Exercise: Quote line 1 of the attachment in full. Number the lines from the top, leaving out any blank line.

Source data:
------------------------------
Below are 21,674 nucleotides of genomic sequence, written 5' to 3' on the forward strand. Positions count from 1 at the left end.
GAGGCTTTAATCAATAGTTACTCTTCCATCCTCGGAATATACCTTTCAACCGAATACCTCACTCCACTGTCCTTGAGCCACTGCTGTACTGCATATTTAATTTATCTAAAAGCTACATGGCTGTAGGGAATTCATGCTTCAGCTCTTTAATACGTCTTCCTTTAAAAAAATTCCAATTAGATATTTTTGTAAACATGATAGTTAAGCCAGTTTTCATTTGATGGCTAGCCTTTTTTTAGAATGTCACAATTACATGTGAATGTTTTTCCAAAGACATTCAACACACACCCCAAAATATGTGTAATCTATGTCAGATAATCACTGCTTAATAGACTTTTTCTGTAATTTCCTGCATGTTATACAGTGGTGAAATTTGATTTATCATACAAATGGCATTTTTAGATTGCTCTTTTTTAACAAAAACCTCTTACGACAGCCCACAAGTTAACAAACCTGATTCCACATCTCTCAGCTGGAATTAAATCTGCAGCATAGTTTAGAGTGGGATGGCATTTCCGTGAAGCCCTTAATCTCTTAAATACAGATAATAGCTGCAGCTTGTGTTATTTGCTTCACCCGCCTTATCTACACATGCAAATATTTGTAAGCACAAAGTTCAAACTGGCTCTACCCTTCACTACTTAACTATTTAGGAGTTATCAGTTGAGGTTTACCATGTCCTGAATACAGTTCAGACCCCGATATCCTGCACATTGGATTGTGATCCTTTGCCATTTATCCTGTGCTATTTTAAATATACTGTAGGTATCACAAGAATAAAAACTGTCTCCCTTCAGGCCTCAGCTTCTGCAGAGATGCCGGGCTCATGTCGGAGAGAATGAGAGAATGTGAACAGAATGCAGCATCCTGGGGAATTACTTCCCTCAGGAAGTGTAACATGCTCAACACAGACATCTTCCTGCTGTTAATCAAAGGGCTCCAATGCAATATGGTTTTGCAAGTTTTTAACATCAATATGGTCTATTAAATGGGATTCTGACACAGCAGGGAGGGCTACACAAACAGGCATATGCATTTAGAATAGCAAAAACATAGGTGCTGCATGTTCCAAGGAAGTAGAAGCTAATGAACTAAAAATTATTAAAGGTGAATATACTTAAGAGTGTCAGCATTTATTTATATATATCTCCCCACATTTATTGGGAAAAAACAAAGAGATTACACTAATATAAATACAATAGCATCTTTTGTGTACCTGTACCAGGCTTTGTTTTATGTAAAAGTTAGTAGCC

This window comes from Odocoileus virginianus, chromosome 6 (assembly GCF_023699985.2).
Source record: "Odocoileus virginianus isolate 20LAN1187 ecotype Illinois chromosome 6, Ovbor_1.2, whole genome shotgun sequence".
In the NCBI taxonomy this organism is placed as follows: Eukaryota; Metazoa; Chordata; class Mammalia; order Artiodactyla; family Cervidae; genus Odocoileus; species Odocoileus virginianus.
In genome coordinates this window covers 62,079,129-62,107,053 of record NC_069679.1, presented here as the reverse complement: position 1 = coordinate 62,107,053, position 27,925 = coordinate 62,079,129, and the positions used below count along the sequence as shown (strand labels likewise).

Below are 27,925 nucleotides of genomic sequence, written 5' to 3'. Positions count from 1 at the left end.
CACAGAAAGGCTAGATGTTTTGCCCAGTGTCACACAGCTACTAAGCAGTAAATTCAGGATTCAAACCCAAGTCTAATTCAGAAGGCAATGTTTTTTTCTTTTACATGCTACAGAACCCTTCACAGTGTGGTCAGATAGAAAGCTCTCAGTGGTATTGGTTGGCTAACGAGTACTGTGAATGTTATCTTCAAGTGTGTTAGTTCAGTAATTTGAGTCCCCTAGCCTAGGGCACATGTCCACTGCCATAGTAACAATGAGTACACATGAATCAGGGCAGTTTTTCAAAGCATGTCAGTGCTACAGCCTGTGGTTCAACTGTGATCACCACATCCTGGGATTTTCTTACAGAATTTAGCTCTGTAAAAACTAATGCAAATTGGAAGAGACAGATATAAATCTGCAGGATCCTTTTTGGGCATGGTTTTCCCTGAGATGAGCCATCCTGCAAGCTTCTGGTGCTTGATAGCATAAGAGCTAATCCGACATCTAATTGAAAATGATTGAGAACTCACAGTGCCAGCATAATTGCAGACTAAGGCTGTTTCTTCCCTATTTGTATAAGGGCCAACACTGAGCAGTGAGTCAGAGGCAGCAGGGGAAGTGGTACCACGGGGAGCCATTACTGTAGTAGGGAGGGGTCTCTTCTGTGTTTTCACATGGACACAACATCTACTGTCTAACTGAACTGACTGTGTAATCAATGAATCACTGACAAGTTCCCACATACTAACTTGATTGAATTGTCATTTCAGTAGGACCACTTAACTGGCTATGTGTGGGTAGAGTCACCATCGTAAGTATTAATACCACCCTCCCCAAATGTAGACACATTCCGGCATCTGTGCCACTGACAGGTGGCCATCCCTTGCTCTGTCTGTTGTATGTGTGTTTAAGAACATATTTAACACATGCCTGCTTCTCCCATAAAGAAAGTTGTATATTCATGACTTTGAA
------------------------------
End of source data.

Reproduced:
Below are 21,674 nucleotides of genomic sequence, written 5' to 3' on the forward strand. Positions count from 1 at the left end.